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Java Insecurity: Accounting for Subtleties That Can Compromise Code
January/February 2008 (vol. 25 no. 1)
pp. 13-19
Charlie Lai, Sun Microsystems
Java developers commonly follow numerous coding guidelines—such as minimizing accessibility, creating copies of mutable inputs, and preventing the unauthorized construction of sensitive classes—to ensure that their programs are safe. Various subtleties related to each guideline could lead to unexpected behavior, and ultimately to security vulnerabilities. Java developers can safely account for these subtleties to prevent attacks. This article is part of a special issue on Security for the Rest of Us.

1. J. Bloch, Effective Java Programming Language Guide, 1st ed., Addison-Wesley, 2001.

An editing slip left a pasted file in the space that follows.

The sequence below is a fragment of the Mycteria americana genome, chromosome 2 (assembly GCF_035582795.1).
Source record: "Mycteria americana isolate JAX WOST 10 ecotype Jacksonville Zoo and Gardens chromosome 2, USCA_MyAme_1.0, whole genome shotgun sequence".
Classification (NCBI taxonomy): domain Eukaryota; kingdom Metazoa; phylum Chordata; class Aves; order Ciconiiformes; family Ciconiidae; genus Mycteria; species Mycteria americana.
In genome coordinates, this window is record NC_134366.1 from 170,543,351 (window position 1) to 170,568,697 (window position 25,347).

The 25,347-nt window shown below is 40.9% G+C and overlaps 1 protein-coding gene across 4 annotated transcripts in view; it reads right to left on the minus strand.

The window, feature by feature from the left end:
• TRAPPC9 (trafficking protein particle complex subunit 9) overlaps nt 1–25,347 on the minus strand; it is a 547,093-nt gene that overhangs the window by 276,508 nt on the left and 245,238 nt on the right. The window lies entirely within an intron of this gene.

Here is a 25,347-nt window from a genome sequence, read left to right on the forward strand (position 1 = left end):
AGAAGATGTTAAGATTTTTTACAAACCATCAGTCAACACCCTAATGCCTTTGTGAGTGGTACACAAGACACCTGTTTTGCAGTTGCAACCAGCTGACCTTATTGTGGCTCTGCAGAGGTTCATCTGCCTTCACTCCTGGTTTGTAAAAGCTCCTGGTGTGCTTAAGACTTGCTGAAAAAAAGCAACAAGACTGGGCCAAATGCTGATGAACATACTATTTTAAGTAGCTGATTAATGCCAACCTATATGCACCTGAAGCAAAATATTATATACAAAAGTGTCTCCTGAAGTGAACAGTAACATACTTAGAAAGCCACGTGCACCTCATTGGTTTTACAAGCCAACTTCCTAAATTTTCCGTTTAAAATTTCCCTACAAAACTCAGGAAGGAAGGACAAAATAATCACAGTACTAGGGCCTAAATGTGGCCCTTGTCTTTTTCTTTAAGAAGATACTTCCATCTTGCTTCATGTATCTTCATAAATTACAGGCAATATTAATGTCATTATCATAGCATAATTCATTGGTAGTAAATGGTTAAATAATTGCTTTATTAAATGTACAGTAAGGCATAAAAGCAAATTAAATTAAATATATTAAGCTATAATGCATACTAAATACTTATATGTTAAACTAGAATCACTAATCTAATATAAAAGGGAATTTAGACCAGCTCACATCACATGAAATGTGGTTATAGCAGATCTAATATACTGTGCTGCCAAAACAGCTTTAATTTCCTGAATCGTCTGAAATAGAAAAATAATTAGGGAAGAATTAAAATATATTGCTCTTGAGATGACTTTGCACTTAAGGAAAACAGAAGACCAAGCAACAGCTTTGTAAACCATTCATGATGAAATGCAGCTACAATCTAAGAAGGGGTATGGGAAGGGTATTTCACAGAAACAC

2. G. McGraw, Software Security: Building Security In, Addison-Wesley, 2006.
3. L. Gong, G. Ellison, and M. Dageforde, Inside Java 2 Platform Security, 2nd ed., Addison-Wesley, 2003.
4. J. Schwartz, "Who Needs Hackers?" New York Times,12 Sept. 2007.
5. D. Hovemeyer and W. Pugh, "Finding Bugs Is Easy," ACM SIGPLANNotices, vol. 39, no. 12, 2004, pp. 92–106.

Index Terms:
Java, code design, programming paradigms, security and privacy protection
Citation:
Charlie Lai, "Java Insecurity: Accounting for Subtleties That Can Compromise Code," IEEE Software, vol. 25, no. 1, pp. 13-19, Jan.-Feb. 2008, doi:10.1109/MS.2008.9
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